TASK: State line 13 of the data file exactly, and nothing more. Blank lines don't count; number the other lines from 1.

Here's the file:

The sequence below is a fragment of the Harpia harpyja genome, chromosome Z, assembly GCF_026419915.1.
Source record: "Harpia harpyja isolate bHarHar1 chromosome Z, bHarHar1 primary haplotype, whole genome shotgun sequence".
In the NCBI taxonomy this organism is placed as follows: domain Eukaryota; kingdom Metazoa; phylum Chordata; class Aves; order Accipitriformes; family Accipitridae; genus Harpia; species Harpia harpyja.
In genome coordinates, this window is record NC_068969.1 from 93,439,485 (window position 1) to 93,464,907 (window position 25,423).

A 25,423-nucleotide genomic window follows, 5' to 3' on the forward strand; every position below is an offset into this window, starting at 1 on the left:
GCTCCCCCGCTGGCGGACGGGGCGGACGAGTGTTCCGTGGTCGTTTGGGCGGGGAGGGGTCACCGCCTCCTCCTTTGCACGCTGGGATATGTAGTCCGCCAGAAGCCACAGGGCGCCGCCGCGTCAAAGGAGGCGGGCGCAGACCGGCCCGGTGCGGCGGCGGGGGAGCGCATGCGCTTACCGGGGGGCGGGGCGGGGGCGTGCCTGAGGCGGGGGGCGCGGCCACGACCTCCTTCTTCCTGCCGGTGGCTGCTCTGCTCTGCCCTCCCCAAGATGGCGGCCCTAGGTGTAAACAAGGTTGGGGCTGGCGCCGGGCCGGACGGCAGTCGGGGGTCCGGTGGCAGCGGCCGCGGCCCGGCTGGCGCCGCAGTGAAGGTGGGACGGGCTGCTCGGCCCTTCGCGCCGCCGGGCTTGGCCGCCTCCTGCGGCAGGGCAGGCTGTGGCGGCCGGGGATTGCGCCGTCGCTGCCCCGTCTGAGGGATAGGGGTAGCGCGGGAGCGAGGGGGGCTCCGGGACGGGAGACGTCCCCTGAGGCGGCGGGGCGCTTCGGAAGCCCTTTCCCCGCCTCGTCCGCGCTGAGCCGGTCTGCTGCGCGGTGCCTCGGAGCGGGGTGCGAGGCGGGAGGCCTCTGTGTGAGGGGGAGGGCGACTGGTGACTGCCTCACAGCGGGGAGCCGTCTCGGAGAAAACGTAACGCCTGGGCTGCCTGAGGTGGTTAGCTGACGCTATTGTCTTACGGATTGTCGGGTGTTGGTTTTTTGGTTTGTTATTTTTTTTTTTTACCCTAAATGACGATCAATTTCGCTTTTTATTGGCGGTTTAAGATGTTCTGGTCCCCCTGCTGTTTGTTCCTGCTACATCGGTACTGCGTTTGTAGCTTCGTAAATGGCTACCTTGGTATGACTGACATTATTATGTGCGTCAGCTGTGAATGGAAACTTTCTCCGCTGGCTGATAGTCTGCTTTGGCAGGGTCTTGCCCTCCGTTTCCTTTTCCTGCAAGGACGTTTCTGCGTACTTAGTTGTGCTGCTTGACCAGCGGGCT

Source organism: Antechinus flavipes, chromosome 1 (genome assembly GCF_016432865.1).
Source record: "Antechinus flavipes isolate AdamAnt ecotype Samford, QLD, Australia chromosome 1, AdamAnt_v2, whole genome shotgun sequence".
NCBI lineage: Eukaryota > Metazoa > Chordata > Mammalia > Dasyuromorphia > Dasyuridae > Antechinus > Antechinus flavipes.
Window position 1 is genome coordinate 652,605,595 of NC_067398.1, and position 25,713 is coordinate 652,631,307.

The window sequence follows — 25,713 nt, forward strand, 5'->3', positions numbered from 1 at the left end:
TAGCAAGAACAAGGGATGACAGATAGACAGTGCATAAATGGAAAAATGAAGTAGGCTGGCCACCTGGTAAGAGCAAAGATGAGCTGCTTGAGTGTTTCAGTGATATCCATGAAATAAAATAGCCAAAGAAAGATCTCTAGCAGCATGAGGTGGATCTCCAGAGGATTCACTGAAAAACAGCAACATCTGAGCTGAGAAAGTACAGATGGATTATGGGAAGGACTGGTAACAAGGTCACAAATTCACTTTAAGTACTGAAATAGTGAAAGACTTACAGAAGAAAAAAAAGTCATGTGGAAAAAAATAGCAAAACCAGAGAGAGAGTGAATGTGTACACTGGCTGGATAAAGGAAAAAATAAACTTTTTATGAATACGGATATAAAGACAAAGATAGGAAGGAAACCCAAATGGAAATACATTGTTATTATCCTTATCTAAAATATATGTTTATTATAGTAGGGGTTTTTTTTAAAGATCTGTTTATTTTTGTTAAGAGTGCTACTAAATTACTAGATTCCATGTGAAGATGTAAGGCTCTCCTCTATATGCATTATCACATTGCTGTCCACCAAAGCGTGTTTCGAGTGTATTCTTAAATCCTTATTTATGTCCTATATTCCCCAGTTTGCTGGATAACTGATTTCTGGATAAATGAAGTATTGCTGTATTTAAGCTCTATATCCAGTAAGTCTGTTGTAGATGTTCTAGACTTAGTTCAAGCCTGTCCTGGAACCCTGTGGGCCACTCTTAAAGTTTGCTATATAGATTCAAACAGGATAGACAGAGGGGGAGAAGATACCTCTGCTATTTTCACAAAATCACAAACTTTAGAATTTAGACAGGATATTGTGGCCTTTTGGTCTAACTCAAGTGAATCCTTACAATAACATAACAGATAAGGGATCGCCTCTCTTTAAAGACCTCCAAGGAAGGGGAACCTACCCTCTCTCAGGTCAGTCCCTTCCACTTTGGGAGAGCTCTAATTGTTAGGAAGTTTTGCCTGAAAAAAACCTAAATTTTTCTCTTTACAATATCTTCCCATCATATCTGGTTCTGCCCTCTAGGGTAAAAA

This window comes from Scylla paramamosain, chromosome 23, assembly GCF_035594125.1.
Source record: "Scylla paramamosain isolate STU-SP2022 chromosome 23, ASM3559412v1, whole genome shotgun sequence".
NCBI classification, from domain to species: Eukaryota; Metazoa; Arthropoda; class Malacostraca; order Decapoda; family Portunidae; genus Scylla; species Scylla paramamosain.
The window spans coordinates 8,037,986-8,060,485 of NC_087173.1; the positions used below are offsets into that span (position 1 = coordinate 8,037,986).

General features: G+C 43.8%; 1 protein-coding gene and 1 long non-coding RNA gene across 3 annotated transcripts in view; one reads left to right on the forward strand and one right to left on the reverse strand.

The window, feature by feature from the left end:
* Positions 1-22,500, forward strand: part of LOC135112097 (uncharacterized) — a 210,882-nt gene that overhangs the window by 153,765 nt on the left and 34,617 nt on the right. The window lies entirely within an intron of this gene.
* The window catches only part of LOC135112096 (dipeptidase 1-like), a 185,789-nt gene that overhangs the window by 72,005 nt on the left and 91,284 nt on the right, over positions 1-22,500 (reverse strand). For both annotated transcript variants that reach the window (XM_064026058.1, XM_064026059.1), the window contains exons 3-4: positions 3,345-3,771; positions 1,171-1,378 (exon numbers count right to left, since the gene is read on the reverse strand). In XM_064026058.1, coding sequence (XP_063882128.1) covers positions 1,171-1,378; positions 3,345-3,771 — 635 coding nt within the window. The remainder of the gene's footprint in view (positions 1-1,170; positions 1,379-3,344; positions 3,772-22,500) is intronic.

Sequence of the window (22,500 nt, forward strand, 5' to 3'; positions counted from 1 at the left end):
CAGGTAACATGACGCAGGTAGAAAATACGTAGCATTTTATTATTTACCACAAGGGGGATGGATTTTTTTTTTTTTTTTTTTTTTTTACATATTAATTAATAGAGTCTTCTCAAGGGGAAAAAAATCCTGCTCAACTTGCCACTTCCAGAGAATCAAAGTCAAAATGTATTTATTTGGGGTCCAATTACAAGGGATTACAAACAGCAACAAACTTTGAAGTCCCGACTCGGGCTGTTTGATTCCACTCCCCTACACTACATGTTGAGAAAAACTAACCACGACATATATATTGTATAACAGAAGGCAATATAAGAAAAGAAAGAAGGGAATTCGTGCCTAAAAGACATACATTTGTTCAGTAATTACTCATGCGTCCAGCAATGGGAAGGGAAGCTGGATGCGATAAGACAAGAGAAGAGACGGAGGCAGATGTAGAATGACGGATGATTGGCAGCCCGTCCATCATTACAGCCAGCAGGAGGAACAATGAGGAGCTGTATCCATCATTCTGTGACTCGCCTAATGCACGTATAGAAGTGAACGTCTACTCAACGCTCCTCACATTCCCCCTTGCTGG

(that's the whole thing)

This window comes from Scylla paramamosain, chromosome 23, assembly GCF_035594125.1.